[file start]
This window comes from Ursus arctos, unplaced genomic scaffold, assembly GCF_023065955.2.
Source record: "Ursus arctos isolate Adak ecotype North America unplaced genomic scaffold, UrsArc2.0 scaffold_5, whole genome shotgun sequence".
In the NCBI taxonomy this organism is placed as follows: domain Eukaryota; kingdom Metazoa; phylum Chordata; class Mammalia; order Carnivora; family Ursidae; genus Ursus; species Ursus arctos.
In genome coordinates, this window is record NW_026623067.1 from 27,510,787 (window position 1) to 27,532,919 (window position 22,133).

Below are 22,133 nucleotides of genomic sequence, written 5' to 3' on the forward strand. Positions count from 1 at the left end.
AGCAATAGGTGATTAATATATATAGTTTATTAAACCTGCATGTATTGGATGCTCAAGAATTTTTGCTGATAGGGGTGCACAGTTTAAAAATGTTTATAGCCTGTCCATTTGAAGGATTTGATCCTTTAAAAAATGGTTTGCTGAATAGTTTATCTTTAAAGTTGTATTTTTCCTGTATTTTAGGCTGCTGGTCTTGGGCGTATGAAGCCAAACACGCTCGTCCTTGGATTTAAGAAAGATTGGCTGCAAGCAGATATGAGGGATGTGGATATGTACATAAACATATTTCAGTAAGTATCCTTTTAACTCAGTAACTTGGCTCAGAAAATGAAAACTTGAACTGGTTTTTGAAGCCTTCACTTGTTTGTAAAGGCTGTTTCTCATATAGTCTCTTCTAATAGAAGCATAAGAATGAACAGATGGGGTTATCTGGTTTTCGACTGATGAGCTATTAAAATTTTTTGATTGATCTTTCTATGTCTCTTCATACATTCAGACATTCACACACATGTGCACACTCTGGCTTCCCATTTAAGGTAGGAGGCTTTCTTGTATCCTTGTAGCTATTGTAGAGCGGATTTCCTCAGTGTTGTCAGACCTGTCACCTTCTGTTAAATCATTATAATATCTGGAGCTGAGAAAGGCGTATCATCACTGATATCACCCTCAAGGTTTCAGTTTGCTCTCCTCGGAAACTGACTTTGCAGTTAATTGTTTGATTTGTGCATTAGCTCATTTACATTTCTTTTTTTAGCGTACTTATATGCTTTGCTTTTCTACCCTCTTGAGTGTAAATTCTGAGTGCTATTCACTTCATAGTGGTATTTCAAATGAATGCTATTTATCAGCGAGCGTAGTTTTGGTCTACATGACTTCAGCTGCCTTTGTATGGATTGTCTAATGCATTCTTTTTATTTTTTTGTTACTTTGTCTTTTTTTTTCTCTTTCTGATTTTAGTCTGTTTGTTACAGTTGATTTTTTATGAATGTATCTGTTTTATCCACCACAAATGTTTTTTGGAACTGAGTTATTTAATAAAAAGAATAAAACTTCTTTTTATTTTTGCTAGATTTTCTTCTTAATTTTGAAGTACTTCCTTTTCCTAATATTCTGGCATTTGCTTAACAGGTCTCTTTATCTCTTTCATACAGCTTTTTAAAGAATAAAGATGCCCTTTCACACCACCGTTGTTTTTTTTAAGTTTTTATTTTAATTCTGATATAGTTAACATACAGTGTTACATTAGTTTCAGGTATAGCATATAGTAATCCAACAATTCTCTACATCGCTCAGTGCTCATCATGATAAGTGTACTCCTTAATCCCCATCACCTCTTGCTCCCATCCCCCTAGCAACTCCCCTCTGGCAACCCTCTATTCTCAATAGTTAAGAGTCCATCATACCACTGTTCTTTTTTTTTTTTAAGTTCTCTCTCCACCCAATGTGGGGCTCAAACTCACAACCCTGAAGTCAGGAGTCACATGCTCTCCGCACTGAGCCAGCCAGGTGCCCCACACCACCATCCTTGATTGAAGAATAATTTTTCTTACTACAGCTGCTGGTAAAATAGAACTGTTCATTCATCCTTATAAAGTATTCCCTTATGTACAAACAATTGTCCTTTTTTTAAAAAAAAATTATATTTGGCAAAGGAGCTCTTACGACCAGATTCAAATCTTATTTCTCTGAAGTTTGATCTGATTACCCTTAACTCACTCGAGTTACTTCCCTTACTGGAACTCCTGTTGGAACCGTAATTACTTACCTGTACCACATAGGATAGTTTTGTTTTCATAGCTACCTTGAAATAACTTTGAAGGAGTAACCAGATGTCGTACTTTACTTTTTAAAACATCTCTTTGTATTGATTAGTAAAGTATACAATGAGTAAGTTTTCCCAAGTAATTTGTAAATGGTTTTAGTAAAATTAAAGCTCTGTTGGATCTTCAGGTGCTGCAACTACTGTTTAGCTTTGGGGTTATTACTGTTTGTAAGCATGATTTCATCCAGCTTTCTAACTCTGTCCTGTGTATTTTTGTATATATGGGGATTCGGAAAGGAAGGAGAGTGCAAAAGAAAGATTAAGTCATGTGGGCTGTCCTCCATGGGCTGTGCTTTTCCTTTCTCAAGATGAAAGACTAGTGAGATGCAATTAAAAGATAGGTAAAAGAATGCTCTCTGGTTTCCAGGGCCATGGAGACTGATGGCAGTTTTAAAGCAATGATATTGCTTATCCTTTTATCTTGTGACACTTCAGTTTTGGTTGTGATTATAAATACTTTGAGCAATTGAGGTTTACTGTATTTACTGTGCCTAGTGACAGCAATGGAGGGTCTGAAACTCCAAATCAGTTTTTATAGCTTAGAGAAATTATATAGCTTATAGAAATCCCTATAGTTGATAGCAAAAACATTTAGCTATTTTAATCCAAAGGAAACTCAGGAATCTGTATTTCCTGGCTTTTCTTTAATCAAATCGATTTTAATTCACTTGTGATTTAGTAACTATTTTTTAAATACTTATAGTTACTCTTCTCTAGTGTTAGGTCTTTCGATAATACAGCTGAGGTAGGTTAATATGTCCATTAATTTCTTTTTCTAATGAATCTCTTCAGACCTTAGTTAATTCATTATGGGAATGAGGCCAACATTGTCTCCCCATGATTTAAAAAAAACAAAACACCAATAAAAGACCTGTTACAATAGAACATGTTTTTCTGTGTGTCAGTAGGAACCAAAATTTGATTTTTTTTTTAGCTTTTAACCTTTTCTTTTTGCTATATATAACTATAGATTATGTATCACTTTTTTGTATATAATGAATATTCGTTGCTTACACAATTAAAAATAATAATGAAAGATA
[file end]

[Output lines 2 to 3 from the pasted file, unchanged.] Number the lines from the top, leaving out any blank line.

Source record: "Ursus arctos isolate Adak ecotype North America unplaced genomic scaffold, UrsArc2.0 scaffold_5, whole genome shotgun sequence".
In the NCBI taxonomy this organism is placed as follows: domain Eukaryota; kingdom Metazoa; phylum Chordata; class Mammalia; order Carnivora; family Ursidae; genus Ursus; species Ursus arctos.